When I was barely eleven my older sister by blood became a teenage mother and my mother wouldn’t allow me to see her again or form a relationship with my nephew.
My friend in high school was molested, nobody believed “a guy like that” would be interested in her or do such a thing. She was warned off going to the authorities with her accusations because it would ruin the rest of his life. Nobody cared all that much that his actions ruined hers.
I got drunk at a party once my first semester of college (before transferring to the conservative bible school). It was my first and only time being drunk. I remember the paralyzing fear so keenly that I’ve never had any interest in going back to that state. I denied help getting home from a friend because he was a guy, because I was too drunk to stop him if he tried anything and I knew my parents would say it was my fault if anything happened. Shouldn’t have been dressed that way. Shouldn’t have been drinking. Shouldn’t have made yourself a victim.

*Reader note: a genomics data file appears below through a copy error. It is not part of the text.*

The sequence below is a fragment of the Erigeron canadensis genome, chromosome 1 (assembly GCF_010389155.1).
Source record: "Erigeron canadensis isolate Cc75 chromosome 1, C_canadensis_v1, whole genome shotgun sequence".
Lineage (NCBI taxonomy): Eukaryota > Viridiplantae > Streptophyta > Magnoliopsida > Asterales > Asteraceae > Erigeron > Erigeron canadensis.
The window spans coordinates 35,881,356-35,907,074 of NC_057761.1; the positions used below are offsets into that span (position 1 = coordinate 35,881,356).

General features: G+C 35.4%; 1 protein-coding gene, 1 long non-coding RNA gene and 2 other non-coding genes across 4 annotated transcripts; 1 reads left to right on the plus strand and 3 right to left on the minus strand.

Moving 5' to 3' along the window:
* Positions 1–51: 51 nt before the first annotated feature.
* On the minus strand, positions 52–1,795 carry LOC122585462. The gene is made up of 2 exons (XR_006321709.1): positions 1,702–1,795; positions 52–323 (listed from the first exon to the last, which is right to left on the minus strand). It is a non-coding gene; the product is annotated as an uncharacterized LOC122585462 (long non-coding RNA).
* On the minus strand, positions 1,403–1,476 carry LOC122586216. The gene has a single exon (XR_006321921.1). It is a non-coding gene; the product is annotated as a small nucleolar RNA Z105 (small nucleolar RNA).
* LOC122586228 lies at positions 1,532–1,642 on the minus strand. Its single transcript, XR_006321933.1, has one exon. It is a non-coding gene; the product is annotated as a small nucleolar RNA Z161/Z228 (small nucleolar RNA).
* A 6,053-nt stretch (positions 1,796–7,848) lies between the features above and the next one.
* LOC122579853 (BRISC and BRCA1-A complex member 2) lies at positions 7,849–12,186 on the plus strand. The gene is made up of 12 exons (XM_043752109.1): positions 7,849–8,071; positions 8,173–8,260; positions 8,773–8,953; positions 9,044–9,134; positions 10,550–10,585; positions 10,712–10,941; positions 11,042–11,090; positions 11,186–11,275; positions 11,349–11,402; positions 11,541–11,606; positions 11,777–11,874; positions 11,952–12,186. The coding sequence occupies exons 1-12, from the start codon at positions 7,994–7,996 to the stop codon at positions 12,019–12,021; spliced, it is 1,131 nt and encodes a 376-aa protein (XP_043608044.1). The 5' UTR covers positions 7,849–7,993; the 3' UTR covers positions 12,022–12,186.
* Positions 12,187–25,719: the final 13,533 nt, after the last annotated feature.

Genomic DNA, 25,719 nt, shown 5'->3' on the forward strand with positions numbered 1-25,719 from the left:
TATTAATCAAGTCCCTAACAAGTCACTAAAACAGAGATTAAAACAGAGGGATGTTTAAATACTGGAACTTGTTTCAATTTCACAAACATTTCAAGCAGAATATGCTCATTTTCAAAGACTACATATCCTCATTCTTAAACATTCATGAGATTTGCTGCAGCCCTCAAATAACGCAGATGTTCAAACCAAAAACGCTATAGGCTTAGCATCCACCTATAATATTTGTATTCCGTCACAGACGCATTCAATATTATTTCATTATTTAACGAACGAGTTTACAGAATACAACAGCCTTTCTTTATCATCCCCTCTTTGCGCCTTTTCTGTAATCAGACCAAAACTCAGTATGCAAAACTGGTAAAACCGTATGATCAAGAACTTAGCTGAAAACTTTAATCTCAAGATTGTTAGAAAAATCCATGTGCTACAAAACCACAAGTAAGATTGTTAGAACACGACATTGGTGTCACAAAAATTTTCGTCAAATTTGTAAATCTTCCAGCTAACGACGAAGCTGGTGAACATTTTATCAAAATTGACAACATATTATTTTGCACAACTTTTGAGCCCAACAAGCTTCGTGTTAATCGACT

He asked me out shortly before I transferred and I turned him down because I knew I was leaving. In the back of my mind I thought, “good thing you didn’t leave with him that night”.
I applied at an Audi dealership once for an administrative position that promised me more money than I knew how to deal with at 21. Everything was going great until the guy interviewing me over the phone asked me if I did any modeling, and if I was comfortable working with high profile clients, and could I be discreet?
I held hands with a man as he cried, telling me about the time someone put a gun to his head because he was out with his girls wearing lipstick and heels. I had no answer for why he shouldn’t die, besides that I loved him and I was sure god did too and that he was alive for a reason.
I cooked dinner with a friend as she explained that she hadn’t seen her nieces and nephews in years but her family still occasionally called to tell her they were praying her gay away, and tried not to notice the tremor in her voice. She told me sometimes you don’t get a choice and you have to make new family, and as an adoptee I knew the truth of that. But we both know nothing replaces the one you lost.
So you see, it wasn’t one big moment.